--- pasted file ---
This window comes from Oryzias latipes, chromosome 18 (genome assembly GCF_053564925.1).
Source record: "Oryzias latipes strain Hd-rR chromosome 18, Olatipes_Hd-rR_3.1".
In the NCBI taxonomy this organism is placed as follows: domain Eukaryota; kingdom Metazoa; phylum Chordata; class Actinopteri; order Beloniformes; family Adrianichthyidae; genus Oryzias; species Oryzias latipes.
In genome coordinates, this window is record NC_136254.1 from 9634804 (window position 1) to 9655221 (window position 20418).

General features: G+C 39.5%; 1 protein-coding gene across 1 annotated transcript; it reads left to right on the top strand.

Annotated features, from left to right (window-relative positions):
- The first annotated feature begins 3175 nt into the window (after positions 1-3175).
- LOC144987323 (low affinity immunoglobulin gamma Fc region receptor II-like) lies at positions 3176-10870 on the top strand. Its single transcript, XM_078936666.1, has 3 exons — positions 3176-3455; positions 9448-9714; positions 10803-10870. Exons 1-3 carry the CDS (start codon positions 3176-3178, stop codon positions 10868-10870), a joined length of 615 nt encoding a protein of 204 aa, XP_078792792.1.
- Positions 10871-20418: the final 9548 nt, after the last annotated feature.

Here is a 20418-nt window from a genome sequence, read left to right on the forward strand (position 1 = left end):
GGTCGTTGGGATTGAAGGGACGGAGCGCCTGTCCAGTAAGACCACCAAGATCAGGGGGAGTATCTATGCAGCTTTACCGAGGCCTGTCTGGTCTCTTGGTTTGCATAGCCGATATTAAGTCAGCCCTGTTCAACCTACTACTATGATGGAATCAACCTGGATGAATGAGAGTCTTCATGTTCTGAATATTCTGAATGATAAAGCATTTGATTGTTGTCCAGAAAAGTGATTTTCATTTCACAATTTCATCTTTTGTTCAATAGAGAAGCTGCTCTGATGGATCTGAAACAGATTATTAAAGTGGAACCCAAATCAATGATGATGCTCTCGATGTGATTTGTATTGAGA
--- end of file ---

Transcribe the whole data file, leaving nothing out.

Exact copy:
This window comes from Oryzias latipes, chromosome 18 (genome assembly GCF_053564925.1).
Source record: "Oryzias latipes strain Hd-rR chromosome 18, Olatipes_Hd-rR_3.1".
In the NCBI taxonomy this organism is placed as follows: domain Eukaryota; kingdom Metazoa; phylum Chordata; class Actinopteri; order Beloniformes; family Adrianichthyidae; genus Oryzias; species Oryzias latipes.
In genome coordinates, this window is record NC_136254.1 from 9634804 (window position 1) to 9655221 (window position 20418).

General features: G+C 39.5%; 1 protein-coding gene across 1 annotated transcript; it reads left to right on the top strand.

Annotated features, from left to right (window-relative positions):
- The first annotated feature begins 3175 nt into the window (after positions 1-3175).
- LOC144987323 (low affinity immunoglobulin gamma Fc region receptor II-like) lies at positions 3176-10870 on the top strand. Its single transcript, XM_078936666.1, has 3 exons — positions 3176-3455; positions 9448-9714; positions 10803-10870. Exons 1-3 carry the CDS (start codon positions 3176-3178, stop codon positions 10868-10870), a joined length of 615 nt encoding a protein of 204 aa, XP_078792792.1.
- Positions 10871-20418: the final 9548 nt, after the last annotated feature.

Here is a 20418-nt window from a genome sequence, read left to right on the forward strand (position 1 = left end):
GGTCGTTGGGATTGAAGGGACGGAGCGCCTGTCCAGTAAGACCACCAAGATCAGGGGGAGTATCTATGCAGCTTTACCGAGGCCTGTCTGGTCTCTTGGTTTGCATAGCCGATATTAAGTCAGCCCTGTTCAACCTACTACTATGATGGAATCAACCTGGATGAATGAGAGTCTTCATGTTCTGAATATTCTGAATGATAAAGCATTTGATTGTTGTCCAGAAAAGTGATTTTCATTTCACAATTTCATCTTTTGTTCAATAGAGAAGCTGCTCTGATGGATCTGAAACAGATTATTAAAGTGGAACCCAAATCAATGATGATGCTCTCGATGTGATTTGTATTGAGA